Archives For Culture

Excellent issue of Credo magazine.  Click through to read the articles.

The Evangelical church in the twenty-first century has in many ways absorbed the consumeristic mentality that is so prevalent in the culture. Churches approach worship as if they were selling a product and the attendee were the consumer. Since the product is up for sale, churches must show that their product is more entertaining than anything else the world has to offer. Therefore, churchy gimmicks are the name of the game. Whatever keeps people coming back for more takes first priority and becomes the controlling principle for all things church-related. The preaching must be relevant, the music must entertain, and church events must keep people on the edge of their seat. If the church doesn’t sell itself, then it will be out of business.

In this issue of Credo Magazine we hope to pour an ice-cold bucket of water in the face of the church. No longer can we turn to the culture to decide what the church should be and do. God, his gospel, and his bride are not products to be sold. And those who walk through the church doors on Sunday morning are not customers to entertain. Such an approach makes man the center and treats the church like a business. In contrast, our aim in this issue is to draw church-goers and church leaders back to Scripture, which we believe should be our final authority and guide for worship. In doing so, we must recover the ordinary means of grace that God uses to equip the saints and transform us into the image of Christ.


From Relevant:

Next year, when David Letterman signs off as host of The Late Show for the last time, Comedy Central star Stephen Colbert will take over, positioning himself as the new face of CBS late night.

Though he’s made a name for himself by creating an over-the-top persona satirizing the hyper-conservative on The Colbert Report, the real Stephen Colbert—the one headed to CBS—is very different from the character he’s created. When he’s not in front of the camera, Colbert is frequently teaching Sunday school, attending mass or spending time with his family, who are all devout Catholics. Here are six times the funnyman got serious about one of his favorite topics: faith.

Read it all.

This is the second time during Lent (Secular Lent: Give Me Puritans Over Prigs Any day) that I’ve found a provocative piece by Giles Fraser to be on the money.

Today is Palm Sunday. In churches up and down the land we will recreate Jesus’s triumphant arrival into Jerusalem. The atmosphere has the feel of an enthusiastic political rally with people waving flags and cheering the successful candidate who, they feel, is about to change everything.

‘Hosanna,’ the crowd shouts out. This man is being held up as the saviour. But a week is a long time – and not just in politics. 

Within a few days all this support has dried up. Something flips and the crowd start pelting Jesus with stones and spitting on him. By Good Friday, the same people who were shouting Hosanna are now calling for his death. Even his own party has rejected him.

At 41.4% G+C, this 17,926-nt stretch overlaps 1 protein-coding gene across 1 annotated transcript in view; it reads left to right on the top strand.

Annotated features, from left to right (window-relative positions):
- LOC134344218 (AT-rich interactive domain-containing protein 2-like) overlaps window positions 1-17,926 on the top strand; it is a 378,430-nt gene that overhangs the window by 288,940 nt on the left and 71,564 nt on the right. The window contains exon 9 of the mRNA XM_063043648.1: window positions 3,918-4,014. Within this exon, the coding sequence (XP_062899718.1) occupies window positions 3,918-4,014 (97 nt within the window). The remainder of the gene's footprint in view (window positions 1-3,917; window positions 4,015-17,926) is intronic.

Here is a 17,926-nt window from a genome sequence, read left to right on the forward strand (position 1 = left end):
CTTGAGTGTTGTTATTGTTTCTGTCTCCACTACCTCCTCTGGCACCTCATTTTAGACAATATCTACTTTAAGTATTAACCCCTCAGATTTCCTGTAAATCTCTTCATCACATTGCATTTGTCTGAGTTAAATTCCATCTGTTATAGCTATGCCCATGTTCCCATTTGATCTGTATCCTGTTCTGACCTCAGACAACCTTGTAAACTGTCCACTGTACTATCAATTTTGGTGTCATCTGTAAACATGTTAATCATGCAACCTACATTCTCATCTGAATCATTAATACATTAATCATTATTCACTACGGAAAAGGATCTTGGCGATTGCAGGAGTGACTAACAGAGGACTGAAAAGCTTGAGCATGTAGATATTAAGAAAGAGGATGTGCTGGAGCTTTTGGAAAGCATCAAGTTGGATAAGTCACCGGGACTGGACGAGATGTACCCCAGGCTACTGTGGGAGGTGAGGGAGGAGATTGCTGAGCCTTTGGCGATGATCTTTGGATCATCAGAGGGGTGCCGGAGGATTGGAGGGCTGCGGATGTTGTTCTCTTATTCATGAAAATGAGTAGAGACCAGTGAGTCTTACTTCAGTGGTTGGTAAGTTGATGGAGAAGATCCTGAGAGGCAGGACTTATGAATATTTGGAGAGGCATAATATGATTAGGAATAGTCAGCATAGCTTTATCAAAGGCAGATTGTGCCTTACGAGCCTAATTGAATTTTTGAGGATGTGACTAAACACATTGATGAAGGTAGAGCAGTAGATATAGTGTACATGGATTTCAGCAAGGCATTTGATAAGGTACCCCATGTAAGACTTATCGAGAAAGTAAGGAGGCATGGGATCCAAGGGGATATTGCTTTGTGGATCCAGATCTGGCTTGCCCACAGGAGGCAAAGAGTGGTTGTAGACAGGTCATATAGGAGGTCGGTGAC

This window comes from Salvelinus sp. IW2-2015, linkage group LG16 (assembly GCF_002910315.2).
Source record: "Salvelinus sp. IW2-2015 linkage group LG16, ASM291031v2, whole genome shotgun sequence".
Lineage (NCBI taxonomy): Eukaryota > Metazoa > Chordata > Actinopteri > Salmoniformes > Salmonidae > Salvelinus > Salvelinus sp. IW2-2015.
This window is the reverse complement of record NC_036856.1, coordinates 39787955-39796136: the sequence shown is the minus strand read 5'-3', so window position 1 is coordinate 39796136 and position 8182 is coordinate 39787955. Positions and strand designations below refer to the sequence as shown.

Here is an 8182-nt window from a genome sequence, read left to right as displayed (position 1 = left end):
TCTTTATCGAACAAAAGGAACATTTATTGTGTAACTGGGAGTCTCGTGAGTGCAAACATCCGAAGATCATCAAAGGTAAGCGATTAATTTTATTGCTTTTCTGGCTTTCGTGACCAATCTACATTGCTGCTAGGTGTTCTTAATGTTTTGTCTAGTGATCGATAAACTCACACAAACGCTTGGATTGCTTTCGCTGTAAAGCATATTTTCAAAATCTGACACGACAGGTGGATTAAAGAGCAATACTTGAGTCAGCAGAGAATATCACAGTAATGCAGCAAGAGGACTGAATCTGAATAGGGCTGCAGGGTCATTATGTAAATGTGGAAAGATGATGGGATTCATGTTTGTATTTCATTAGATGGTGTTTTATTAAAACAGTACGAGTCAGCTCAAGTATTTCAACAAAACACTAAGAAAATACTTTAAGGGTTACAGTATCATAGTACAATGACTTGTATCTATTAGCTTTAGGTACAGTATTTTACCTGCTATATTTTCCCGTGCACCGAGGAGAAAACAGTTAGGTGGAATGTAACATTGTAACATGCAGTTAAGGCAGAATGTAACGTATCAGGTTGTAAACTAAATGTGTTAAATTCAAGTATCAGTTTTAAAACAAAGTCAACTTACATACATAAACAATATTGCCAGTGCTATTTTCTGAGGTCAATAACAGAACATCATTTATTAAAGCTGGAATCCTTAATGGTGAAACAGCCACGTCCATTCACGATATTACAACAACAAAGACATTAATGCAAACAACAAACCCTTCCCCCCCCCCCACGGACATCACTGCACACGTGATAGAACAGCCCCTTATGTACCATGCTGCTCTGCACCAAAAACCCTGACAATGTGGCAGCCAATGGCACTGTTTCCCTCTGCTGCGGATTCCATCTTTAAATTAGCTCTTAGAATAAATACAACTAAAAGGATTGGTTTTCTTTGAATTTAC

Is it any wonder that politicians – who are always in the popularity business – find it so uncomfortable to travel alongside Christ on this dark journey? 

Yes, some of them make the right sort of noise. 

The Prime Minister has previously insisted that he believes in God and that this is a Christian country. 

Now he has gone further, using an Easter video message to praise the ‘countless acts of kindness carried out by those who believe in and follow Christ’. 

He continued, expounding a little of his personal theology: ‘The heart of Christianity is to love thy neighbour and millions really do live that out.’

He spoke of the good work Christians do in prisons, their efforts in setting up food banks and the support people gave each other during the recent floods. ‘Parish priests even canoed through their villages to rescue residents. They proved once again that people’s faith motivates them to do good deeds.’

I thank the Prime Minister for his words of support for Christians. Yet most politicians who speak of God look about as comfortable as my dad does break-dancing. Perhaps that is why Alastair Campbell advised Tony Blair so strongly against it.

Even Gordon Brown, son of the Manse, looked awkward when he was trying to sound pious. He too reached for this practical, moral aspect of Christianity when he came to recommend it: ‘Do to others what you would have them do unto you,’ he told the gathered faithful at St Paul’s Cathedral back in 2009.

Now there is nothing wrong with all of this – as far as it goes.

But here’s the problem: no-one was ever crucified for kindness. Jesus was not strung up on a hideous Roman instrument of torture because of his good deeds. If Jesus is just a remarkably good person whose example we ought to follow, why the need for the dark and difficult story of betrayal, death and resurrection that Christians will commemorate this week? . . . .

Look at the current crop of well-loved TV vicars. Both Rev (which depicts a parish similar to my own near the Elephant and Castle in South London) and The Vicar of Dibley show plenty of good deeds and kindness. 

These gentle people with wet handshakes are approachable community figures, helping knit together the fabric of society with bingo and Sunday school. And we also want them to be figures of fun because that is how we keep religion safe. 

It wasn’t always this way. Thousands were butchered during the Civil War in the name of their different understandings of God – probably the last flowering of popular religious fundamentalism in England. I suspect it was in reaction against the deep political traumas of the 17th Century that the English re-invented Christianity as something to do with kindness and good deeds.